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Spend the money on the GM-spec'ed oil. I suppose you could probably substitute a synthetic aviation turbine oil, but I haven't heard of anyone trying, and that stuff's expensive too (gotta meet those FAA and MILSPEC requirements somehow).
 
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Buy the GM oil, I've listed the igredients and it's nothing like any off-the-shelf oil. Don't let anyone from ClubGP or RegalGS.org tell you differently they are very ignorant of such things. -T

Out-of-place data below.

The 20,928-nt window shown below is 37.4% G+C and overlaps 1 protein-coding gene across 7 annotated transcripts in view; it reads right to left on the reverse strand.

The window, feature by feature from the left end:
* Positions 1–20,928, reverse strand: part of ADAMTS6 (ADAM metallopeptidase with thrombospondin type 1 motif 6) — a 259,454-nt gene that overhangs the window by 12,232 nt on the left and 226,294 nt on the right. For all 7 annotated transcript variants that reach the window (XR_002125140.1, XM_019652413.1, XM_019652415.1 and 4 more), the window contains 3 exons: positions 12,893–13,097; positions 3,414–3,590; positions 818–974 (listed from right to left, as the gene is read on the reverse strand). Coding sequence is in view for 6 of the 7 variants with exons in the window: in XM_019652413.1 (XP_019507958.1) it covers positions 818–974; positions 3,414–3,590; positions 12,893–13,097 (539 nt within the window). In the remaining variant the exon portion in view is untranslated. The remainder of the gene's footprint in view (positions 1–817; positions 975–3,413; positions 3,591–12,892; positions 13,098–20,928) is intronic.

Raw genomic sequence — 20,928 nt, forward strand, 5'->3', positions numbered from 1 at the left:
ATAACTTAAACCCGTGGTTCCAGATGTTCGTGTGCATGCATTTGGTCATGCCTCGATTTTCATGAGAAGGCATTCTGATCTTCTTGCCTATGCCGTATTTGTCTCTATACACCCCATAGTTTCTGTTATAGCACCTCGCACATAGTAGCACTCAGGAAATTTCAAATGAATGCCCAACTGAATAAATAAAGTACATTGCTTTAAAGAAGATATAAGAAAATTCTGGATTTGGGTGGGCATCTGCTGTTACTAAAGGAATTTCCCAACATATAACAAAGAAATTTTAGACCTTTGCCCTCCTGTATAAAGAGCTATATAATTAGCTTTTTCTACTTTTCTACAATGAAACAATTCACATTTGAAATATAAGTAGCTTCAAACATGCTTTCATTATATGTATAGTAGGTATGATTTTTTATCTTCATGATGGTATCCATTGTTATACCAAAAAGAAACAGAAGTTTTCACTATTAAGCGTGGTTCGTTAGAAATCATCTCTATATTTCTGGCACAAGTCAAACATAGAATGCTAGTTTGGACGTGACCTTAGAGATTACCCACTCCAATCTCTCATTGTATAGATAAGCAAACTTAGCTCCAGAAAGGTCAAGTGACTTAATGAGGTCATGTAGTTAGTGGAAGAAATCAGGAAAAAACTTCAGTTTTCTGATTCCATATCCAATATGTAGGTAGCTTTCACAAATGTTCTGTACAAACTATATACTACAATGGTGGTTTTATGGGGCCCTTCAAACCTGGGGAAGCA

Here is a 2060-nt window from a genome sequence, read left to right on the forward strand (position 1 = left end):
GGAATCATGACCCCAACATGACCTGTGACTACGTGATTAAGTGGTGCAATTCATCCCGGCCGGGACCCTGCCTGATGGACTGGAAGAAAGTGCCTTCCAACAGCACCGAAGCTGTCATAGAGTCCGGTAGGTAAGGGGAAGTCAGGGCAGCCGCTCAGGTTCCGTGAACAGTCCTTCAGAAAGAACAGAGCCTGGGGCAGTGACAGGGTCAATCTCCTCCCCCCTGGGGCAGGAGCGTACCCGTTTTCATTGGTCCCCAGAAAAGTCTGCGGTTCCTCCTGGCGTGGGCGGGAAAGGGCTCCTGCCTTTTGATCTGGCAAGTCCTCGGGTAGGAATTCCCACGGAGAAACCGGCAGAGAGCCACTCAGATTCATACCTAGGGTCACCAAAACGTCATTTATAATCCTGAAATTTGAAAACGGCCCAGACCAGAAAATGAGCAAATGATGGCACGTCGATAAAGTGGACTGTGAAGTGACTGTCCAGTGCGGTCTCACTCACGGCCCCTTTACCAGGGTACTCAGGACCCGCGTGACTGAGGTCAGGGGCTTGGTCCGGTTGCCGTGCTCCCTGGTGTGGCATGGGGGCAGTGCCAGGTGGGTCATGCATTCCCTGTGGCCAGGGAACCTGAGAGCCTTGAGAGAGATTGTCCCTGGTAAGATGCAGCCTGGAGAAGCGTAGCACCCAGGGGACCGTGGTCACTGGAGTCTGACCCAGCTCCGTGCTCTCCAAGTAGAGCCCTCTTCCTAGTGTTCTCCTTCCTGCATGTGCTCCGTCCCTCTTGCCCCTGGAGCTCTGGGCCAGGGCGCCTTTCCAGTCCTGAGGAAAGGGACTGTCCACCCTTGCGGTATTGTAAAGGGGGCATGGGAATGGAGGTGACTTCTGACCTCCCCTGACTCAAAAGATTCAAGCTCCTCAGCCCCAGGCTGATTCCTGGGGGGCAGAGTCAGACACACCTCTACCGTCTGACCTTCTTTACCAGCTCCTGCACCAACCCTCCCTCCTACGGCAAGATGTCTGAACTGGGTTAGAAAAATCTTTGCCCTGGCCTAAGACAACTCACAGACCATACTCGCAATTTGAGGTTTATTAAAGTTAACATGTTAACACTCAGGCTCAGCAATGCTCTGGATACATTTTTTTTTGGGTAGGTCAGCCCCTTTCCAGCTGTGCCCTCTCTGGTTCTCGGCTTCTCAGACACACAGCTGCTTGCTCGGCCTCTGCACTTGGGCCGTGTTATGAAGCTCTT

SyntheticShield

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LOL. Well if I remember correctly you have or had a GTP, correct? Ive read a few of the posts, some of them make me kinda cringe not knowing the make up of the oil. However, I would definately play it safe in this instance and just use the GM oil. I have a tendency to want to experiment and try different things, but my lack of experience with a supercharger defaults me to use what I know to work, in this case, the GM oil.
 
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quote:
SyntheticShield: .... so for now Im just out to satisfy my curiousity as to what the make up of this stuff is. Once I get some replacement oil I think I'll get some extra and send it off for analysis just for grins and giggles.